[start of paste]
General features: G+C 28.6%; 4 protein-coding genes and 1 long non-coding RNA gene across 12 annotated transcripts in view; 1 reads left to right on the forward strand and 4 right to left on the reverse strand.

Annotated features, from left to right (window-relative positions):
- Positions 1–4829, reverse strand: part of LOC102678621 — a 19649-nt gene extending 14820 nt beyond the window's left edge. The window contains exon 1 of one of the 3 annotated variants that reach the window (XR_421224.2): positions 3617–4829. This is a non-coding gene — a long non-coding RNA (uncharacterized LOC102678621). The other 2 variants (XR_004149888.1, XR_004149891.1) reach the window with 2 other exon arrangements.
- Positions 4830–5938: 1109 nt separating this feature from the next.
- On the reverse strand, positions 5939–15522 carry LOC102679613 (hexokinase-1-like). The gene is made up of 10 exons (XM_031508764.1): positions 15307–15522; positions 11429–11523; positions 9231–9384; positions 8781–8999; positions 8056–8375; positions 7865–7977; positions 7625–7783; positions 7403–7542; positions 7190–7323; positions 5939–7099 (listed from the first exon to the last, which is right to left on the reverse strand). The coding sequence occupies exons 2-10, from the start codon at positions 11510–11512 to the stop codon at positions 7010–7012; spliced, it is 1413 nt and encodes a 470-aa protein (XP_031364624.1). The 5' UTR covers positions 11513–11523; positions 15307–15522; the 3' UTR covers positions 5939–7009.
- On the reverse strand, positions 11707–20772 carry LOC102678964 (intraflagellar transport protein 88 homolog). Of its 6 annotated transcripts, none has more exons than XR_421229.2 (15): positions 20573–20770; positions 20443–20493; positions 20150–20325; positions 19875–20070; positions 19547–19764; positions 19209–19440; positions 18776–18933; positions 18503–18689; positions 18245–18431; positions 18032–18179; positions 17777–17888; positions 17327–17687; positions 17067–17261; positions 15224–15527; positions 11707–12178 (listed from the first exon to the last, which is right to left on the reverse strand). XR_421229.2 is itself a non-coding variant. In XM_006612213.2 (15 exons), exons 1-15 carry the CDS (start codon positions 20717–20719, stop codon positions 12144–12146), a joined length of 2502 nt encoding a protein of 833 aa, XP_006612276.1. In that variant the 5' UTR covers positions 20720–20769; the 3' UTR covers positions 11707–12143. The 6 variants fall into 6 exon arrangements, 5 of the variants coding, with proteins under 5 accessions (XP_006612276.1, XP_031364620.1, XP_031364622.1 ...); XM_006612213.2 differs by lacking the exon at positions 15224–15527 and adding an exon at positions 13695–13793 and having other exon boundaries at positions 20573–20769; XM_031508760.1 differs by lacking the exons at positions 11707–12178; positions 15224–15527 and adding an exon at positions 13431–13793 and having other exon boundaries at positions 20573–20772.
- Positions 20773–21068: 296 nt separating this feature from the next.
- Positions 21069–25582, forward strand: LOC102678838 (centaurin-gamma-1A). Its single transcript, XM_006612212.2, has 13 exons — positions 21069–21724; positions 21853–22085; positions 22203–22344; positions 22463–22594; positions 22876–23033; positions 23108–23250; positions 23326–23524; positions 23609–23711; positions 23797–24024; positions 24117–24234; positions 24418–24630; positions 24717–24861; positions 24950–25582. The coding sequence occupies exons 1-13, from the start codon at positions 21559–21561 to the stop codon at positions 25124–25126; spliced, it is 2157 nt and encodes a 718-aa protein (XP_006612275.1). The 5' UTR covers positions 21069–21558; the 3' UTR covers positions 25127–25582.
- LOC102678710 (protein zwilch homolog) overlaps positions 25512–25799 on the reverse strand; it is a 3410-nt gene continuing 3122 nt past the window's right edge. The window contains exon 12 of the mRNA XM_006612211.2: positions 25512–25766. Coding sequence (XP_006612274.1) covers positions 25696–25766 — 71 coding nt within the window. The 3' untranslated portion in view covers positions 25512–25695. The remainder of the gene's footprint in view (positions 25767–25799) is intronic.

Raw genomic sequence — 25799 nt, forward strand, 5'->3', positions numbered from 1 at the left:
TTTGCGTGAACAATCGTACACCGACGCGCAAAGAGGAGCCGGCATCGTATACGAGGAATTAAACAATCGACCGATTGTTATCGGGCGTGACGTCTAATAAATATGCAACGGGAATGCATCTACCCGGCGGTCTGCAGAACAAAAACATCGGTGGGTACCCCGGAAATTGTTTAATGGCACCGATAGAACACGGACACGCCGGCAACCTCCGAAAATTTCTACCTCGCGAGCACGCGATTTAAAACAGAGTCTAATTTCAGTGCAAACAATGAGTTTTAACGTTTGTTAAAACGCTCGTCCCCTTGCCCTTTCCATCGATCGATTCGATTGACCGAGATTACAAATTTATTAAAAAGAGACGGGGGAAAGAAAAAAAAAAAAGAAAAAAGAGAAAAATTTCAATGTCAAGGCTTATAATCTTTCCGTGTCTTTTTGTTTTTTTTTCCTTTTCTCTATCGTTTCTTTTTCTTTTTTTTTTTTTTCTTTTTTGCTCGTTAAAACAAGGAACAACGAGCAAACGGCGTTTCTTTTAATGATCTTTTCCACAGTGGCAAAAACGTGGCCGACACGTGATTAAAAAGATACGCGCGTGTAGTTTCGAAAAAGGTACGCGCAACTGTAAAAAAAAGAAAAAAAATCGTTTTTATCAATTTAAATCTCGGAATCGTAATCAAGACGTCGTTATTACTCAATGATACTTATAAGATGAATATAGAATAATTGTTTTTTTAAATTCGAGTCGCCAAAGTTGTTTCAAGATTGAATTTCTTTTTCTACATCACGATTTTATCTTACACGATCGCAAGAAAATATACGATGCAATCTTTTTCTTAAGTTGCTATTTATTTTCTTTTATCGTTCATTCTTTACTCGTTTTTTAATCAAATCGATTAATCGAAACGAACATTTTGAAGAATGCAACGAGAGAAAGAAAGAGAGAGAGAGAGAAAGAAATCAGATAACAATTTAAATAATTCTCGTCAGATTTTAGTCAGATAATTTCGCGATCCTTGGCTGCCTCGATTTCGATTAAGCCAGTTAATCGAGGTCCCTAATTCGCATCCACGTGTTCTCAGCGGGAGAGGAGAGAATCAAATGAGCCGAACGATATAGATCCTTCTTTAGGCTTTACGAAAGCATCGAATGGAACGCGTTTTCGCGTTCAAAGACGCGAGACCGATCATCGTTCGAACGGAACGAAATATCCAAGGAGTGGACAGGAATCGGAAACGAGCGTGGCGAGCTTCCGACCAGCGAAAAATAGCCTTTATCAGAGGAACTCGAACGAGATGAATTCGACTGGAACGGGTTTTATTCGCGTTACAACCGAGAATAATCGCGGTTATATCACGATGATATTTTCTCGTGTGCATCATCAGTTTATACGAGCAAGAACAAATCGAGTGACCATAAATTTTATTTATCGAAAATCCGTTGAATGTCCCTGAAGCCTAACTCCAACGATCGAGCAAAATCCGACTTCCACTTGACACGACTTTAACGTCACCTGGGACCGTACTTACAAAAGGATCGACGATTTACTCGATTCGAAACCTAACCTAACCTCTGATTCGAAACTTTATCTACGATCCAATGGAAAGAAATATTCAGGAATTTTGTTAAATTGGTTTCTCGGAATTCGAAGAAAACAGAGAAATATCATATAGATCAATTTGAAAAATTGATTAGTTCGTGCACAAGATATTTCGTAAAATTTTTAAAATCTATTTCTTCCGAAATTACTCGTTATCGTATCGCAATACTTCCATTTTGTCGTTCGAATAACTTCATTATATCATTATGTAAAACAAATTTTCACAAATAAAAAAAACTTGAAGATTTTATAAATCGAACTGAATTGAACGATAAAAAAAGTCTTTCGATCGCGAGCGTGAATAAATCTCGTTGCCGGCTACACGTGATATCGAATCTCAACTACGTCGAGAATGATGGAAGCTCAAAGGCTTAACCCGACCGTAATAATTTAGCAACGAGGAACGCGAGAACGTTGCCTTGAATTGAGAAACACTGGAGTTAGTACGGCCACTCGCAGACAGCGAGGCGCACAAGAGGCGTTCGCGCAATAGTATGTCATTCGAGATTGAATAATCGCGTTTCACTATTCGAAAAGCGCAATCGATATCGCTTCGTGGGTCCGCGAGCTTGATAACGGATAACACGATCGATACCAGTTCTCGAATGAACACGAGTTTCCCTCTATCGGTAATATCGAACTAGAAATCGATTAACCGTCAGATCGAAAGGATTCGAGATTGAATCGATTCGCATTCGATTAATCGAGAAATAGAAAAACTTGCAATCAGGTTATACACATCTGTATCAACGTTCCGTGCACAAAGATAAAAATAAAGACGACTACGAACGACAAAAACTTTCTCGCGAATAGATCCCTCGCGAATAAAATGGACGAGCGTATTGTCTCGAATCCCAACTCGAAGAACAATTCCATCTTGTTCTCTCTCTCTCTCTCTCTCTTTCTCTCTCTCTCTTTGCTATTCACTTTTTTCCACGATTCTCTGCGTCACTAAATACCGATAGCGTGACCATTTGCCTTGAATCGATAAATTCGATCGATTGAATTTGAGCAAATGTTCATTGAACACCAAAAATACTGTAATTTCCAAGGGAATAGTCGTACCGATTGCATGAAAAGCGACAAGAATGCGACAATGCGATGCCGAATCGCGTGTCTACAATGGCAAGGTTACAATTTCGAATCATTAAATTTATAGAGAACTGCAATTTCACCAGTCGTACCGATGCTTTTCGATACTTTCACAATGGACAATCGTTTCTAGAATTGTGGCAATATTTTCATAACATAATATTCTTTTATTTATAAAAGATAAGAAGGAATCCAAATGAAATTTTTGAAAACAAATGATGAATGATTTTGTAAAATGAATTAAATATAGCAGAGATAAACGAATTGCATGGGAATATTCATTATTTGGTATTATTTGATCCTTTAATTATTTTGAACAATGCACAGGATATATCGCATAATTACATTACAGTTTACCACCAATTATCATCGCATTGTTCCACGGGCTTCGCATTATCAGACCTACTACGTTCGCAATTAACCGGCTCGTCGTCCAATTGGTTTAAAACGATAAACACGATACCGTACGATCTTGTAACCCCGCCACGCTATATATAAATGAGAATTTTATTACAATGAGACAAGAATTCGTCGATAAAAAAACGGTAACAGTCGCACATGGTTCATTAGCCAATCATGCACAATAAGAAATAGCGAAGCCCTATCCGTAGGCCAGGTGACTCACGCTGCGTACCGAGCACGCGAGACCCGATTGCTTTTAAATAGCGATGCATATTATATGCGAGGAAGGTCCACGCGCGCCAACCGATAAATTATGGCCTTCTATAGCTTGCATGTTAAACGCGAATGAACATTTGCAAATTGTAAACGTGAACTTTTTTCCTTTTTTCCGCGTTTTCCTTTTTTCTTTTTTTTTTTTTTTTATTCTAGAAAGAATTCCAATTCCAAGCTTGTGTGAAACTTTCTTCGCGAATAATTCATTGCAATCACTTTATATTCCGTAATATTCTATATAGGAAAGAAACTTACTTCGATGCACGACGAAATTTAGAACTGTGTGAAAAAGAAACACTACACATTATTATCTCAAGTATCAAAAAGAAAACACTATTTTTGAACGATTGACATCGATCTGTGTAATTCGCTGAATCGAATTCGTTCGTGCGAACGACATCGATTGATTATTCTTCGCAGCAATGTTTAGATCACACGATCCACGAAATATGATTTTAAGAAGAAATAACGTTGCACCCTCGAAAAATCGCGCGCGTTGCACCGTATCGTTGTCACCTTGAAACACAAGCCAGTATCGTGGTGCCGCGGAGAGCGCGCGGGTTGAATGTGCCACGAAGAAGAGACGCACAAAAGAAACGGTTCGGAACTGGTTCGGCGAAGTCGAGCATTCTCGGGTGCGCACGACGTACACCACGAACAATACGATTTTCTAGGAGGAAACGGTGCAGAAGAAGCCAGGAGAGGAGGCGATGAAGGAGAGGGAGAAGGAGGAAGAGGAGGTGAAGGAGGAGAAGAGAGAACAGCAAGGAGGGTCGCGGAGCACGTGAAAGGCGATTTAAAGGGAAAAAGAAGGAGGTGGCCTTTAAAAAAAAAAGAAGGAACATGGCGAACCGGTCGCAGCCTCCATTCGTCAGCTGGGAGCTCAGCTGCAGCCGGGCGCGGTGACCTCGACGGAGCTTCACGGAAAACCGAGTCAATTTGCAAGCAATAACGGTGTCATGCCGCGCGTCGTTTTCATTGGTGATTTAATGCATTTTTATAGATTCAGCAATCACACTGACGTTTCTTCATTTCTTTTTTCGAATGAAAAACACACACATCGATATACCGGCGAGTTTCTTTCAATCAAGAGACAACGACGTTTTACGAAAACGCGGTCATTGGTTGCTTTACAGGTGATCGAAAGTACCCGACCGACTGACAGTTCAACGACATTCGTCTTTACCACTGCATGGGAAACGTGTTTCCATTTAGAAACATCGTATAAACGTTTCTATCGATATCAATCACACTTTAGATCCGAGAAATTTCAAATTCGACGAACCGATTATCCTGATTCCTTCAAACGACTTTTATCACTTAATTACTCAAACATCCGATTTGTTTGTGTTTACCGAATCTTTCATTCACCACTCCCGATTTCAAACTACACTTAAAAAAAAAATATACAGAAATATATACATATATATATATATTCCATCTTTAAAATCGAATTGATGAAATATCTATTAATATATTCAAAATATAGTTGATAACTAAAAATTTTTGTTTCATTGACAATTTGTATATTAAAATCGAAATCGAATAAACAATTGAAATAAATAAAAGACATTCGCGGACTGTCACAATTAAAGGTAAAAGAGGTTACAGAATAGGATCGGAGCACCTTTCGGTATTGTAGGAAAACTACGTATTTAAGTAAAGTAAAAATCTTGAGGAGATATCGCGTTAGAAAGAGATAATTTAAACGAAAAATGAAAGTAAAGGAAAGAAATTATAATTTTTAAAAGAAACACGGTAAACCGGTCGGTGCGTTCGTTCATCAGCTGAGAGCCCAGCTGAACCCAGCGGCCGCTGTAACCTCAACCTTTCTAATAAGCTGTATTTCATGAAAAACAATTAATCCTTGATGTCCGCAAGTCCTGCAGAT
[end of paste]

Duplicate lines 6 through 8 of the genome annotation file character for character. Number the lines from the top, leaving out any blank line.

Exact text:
- On the reverse strand, positions 11707–20772 carry LOC102678964 (intraflagellar transport protein 88 homolog). Of its 6 annotated transcripts, none has more exons than XR_421229.2 (15): positions 20573–20770; positions 20443–20493; positions 20150–20325; positions 19875–20070; positions 19547–19764; positions 19209–19440; positions 18776–18933; positions 18503–18689; positions 18245–18431; positions 18032–18179; positions 17777–17888; positions 17327–17687; positions 17067–17261; positions 15224–15527; positions 11707–12178 (listed from the first exon to the last, which is right to left on the reverse strand). XR_421229.2 is itself a non-coding variant. In XM_006612213.2 (15 exons), exons 1-15 carry the CDS (start codon positions 20717–20719, stop codon positions 12144–12146), a joined length of 2502 nt encoding a protein of 833 aa, XP_006612276.1. In that variant the 5' UTR covers positions 20720–20769; the 3' UTR covers positions 11707–12143. The 6 variants fall into 6 exon arrangements, 5 of the variants coding, with proteins under 5 accessions (XP_006612276.1, XP_031364620.1, XP_031364622.1 ...); XM_006612213.2 differs by lacking the exon at positions 15224–15527 and adding an exon at positions 13695–13793 and having other exon boundaries at positions 20573–20769; XM_031508760.1 differs by lacking the exons at positions 11707–12178; positions 15224–15527 and adding an exon at positions 13431–13793 and having other exon boundaries at positions 20573–20772.
- Positions 20773–21068: 296 nt separating this feature from the next.
- Positions 21069–25582, forward strand: LOC102678838 (centaurin-gamma-1A). Its single transcript, XM_006612212.2, has 13 exons — positions 21069–21724; positions 21853–22085; positions 22203–22344; positions 22463–22594; positions 22876–23033; positions 23108–23250; positions 23326–23524; positions 23609–23711; positions 23797–24024; positions 24117–24234; positions 24418–24630; positions 24717–24861; positions 24950–25582. The coding sequence occupies exons 1-13, from the start codon at positions 21559–21561 to the stop codon at positions 25124–25126; spliced, it is 2157 nt and encodes a 718-aa protein (XP_006612275.1). The 5' UTR covers positions 21069–21558; the 3' UTR covers positions 25127–25582.